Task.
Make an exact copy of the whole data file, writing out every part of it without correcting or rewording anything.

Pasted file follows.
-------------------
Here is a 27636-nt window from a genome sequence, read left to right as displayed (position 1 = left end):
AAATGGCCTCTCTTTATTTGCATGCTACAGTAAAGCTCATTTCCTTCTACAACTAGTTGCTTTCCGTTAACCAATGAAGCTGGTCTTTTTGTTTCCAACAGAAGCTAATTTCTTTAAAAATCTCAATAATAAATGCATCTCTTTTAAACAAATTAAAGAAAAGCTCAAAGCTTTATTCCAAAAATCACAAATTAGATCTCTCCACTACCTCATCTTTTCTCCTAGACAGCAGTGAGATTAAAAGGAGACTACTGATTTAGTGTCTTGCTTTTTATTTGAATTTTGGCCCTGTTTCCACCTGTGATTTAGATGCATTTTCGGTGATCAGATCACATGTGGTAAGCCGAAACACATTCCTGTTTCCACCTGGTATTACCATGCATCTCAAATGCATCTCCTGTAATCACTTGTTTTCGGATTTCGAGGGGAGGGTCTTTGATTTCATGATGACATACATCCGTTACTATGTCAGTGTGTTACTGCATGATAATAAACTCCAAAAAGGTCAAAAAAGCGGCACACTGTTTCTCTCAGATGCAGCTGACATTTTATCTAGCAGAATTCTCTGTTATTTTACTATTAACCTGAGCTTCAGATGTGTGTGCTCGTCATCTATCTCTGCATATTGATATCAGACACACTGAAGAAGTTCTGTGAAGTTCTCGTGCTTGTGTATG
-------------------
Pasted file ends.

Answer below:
Here is a 27636-nt window from a genome sequence, read left to right as displayed (position 1 = left end):
AAATGGCCTCTCTTTATTTGCATGCTACAGTAAAGCTCATTTCCTTCTACAACTAGTTGCTTTCCGTTAACCAATGAAGCTGGTCTTTTTGTTTCCAACAGAAGCTAATTTCTTTAAAAATCTCAATAATAAATGCATCTCTTTTAAACAAATTAAAGAAAAGCTCAAAGCTTTATTCCAAAAATCACAAATTAGATCTCTCCACTACCTCATCTTTTCTCCTAGACAGCAGTGAGATTAAAAGGAGACTACTGATTTAGTGTCTTGCTTTTTATTTGAATTTTGGCCCTGTTTCCACCTGTGATTTAGATGCATTTTCGGTGATCAGATCACATGTGGTAAGCCGAAACACATTCCTGTTTCCACCTGGTATTACCATGCATCTCAAATGCATCTCCTGTAATCACTTGTTTTCGGATTTCGAGGGGAGGGTCTTTGATTTCATGATGACATACATCCGTTACTATGTCAGTGTGTTACTGCATGATAATAAACTCCAAAAAGGTCAAAAAAGCGGCACACTGTTTCTCTCAGATGCAGCTGACATTTTATCTAGCAGAATTCTCTGTTATTTTACTATTAACCTGAGCTTCAGATGTGTGTGCTCGTCATCTATCTCTGCATATTGATATCAGACACACTGAAGAAGTTCTGTGAAGTTCTCGTGCTTGTGTATG